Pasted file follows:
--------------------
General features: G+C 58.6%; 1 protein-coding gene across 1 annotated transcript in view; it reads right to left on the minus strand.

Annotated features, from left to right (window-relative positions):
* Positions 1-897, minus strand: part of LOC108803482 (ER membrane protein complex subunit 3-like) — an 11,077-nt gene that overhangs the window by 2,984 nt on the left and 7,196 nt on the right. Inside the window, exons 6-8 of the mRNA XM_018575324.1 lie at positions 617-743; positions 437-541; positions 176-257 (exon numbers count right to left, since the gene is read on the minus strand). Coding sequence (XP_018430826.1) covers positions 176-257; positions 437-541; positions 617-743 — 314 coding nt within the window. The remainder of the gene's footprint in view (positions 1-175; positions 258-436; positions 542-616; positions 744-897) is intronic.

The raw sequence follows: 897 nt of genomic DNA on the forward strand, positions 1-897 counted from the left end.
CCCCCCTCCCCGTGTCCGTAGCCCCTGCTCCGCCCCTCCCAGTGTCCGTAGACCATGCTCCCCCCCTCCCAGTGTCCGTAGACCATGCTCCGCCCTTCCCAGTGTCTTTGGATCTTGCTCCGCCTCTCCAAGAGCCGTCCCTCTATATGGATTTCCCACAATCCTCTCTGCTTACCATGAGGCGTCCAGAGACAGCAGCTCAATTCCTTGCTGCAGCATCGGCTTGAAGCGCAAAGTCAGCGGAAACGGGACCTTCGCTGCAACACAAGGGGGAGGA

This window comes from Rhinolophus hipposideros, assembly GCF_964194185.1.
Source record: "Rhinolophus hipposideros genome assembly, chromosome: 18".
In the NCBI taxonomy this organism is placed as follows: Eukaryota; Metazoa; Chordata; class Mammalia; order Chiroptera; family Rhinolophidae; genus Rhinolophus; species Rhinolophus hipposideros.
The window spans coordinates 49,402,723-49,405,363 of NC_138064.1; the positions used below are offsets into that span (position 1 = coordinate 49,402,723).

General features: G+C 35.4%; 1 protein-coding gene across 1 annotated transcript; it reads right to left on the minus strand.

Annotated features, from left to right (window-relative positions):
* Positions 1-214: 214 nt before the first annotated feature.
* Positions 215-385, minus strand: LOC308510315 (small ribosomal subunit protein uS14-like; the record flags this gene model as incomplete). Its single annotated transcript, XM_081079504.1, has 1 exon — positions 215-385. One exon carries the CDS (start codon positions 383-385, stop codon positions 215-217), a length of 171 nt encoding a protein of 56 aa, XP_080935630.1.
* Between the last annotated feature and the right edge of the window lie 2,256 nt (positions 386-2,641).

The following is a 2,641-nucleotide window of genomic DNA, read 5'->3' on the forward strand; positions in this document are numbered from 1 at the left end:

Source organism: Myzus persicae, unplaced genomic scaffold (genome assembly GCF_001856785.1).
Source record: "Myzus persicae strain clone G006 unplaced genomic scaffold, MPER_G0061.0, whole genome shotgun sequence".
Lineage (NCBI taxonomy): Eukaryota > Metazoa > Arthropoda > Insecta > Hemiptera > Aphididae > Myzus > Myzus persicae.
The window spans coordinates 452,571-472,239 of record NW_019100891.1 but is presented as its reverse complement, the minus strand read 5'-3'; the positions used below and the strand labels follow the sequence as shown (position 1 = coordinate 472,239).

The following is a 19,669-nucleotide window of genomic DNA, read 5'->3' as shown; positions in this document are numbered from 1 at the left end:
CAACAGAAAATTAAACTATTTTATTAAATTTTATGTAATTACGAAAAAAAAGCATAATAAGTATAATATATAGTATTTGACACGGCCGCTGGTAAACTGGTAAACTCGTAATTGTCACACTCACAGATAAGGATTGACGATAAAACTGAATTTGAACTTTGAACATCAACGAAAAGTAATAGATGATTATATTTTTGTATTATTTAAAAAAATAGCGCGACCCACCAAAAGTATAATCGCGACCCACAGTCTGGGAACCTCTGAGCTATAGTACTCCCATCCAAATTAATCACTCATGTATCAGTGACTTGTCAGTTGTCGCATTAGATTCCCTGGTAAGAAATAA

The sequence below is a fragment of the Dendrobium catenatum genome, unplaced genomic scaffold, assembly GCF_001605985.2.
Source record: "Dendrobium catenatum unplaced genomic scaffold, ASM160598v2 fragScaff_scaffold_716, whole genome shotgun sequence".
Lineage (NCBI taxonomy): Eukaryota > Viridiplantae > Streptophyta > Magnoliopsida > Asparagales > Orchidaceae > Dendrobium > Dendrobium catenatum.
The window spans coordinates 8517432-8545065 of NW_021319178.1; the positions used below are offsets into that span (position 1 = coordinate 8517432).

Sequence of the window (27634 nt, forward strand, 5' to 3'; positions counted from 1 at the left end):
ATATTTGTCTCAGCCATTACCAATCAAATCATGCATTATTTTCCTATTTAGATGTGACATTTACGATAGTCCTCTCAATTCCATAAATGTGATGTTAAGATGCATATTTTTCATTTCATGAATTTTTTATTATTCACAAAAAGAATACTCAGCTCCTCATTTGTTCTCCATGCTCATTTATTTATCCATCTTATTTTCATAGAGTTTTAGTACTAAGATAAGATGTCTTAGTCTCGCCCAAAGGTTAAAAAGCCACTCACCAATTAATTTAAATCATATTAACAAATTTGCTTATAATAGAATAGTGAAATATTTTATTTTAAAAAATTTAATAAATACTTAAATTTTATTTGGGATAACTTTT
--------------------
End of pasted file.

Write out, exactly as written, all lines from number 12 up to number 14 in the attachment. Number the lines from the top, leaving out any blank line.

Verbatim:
* Positions 1-214: 214 nt before the first annotated feature.
* Positions 215-385, minus strand: LOC308510315 (small ribosomal subunit protein uS14-like; the record flags this gene model as incomplete). Its single annotated transcript, XM_081079504.1, has 1 exon — positions 215-385. One exon carries the CDS (start codon positions 383-385, stop codon positions 215-217), a length of 171 nt encoding a protein of 56 aa, XP_080935630.1.
* Between the last annotated feature and the right edge of the window lie 2,256 nt (positions 386-2,641).